In Centreville High's class for mentally challenged students, Sarah Wisdom and Sara Katnich have learned skills and gained experience that will help them find jobs after graduation.
And there's a Fairfax County transition program that pays for vendors to help find them jobs, teach them specific skills and then stay there with the grads to keep them on task. Trouble is, the money that funds it is in serious danger of being cut from the next fiscal year's budget and, without it, students like Wisdom and Katnich face a bleak future.
"It's unfathomable to me," said Tina LaMarca, who teaches Centreville's FLEX (Functional Life Experience) class for students with moderate and severe mental retardation and disabilities. The class team-taught by her and Doris Dobson has 11 students; similar classes are in most county high schools, including Westfield and Chantilly.
"If this happens, everything I'm working toward and teaching my kids means nothing," said LaMarca. "Most of my parents couldn't afford [to pay for the transition program] themselves and, without it, their kids would end up couch veggies."
Parents became alarmed, Oct. 2, after Centreville's back-to-school night. A representative from the county's Community Services Board (CSB), which administers the county funds for the transition program, explained that upcoming county budget cuts are placing this program in peril.
"I was shocked," said Karen Katnich, mother of Sara, almost 20. "Except for serious illness or a death, it's one of the worst things that could happen to our family. And it's heartbreaking for Sara — to have worked this hard for all these years and then have this taken away is inhumane."
These students stay in high school until age 22, so Sara Katnich won't graduate until 2004. But for Sarah Wisdom, who'll graduate in June 2003, the jeopardy is imminent. And her mother, Cheryl Temple, is worried.
"It would be a disaster," she said. "My daughter's been preparing for years to work and is starting to look at job-site possibilities. She can't just be home, because my husband and I both work, and she can't be left unattended for nine hours. It would require childcare — plus she'd be bored and have nothing to do."
In Centreville's FLEX class, explained LaMarca, the goal is for the students to become as autonomous as possible. They learn vocational, communication and social skills, plus basic life skills such as cooking and personal hygiene. They attend three hours a day, four days a week, and implement their knowledge at various job sites.
Businesses hiring them include Centreville Florist, Inova Fair Oaks Hospital, Outback Steakhouse and Home Depot. Besides being trained to do particular tasks, the students learn how to interact and get along with others because they work side by side with non-disabled employees.
"They learn to advocate for themselves and ask for help, when needed," said LaMarca. "It gives them a feeling of pride and accomplishment — they're seen more for their abilities than for their disabilities."
Wisdom worked last year at Inova Fair Oaks, and program coordinator Cindy Rhodes and her staff enjoyed having her around. "Sarah prepared food with our cafeteria staff and delivered it, on her own, to each classroom," said Rhodes. "I was very pleased with her, and we appreciated her help."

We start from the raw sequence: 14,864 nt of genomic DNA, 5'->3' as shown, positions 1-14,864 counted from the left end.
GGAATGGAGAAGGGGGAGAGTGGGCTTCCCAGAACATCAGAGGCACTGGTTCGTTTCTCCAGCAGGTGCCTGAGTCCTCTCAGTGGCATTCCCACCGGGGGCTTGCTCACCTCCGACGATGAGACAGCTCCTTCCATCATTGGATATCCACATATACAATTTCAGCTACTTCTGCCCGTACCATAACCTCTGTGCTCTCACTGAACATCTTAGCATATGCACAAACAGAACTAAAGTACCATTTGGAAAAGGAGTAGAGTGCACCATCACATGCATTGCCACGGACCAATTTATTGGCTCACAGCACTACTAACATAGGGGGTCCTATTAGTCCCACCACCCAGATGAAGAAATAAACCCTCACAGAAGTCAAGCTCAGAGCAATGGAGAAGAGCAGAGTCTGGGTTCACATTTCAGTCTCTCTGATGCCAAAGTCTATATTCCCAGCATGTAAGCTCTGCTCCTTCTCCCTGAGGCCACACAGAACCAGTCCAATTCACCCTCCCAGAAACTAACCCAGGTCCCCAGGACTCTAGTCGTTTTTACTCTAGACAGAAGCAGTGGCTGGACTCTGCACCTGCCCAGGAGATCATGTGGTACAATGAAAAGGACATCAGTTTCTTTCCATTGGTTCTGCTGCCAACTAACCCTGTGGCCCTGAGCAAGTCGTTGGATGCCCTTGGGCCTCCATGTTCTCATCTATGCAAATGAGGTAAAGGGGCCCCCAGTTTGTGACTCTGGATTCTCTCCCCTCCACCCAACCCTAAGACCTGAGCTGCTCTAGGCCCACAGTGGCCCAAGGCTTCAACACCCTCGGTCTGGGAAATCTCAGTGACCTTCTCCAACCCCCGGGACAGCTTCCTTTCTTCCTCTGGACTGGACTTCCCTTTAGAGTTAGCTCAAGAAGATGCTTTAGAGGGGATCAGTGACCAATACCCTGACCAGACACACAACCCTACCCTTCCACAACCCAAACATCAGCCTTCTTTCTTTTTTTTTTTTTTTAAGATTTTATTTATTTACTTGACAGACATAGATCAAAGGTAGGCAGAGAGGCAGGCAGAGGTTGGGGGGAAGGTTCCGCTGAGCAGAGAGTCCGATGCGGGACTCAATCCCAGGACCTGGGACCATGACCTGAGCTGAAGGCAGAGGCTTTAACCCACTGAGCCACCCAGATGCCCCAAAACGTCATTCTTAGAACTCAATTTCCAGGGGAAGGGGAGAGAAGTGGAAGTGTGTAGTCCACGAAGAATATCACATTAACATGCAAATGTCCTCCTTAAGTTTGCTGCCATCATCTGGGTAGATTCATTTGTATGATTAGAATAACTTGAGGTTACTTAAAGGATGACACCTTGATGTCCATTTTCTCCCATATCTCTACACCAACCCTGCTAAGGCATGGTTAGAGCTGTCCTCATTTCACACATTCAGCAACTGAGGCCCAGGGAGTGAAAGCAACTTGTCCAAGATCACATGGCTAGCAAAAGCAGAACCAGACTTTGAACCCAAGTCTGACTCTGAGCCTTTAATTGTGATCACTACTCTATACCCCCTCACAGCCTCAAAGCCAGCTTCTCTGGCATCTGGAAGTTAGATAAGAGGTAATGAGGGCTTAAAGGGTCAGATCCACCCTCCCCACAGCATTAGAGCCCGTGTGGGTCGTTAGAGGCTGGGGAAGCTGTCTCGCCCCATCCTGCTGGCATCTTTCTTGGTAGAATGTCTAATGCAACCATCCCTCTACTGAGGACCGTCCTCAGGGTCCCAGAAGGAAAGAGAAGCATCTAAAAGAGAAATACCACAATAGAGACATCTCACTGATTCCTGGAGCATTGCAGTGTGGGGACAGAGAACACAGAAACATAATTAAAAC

The hospital has participated in this program four years. "Sarah was always willing to try things, and that's been the case with every student we've had here," added Rhodes. "They've all been very motivated and excited to be here."
They also work in their school, helping run the paper-recycling program, Xeroxing and shredding papers for teachers, stuffing envelopes for administrators, etc. And one student e-mails the secretaries every morning, asking if they need help.
After graduation, 10-15 vendors currently provide services helping them transition to permanent jobs in the community. Some work individually, but the majority work as a four-to-six-person team with other special-needs students. For example, some sweep and stock catsup and napkins at the Fair Oaks Burger King, and the vendor helps them every step of the way.
But if the money funding these vendors is slashed from the budget, the CSB says it would cost families $13,500-$20,000 each to pick up the tab themselves. "And that's every year," said LaMarca. "The majority of these kids — especially those with IQs of 50 and under — will need this type of support for the rest of their lives."
She knows how much her students have to offer the community and believes it would be a shame to deny them the chance. She said their bosses are always the happiest employers. "My kids love working, they're never absent and they're completely reliable," she said. "And they're stable employees; after a few weeks' training to wash dishes, for example, they'd do it for the next 30 years."
All they want is to work, said LaMarca. "Otherwise, they'd have to be put on welfare or in institutions — somebody's going to have to pay for them, one way or the other. I, as a taxpayer, would rather pay for something where they can work and contribute."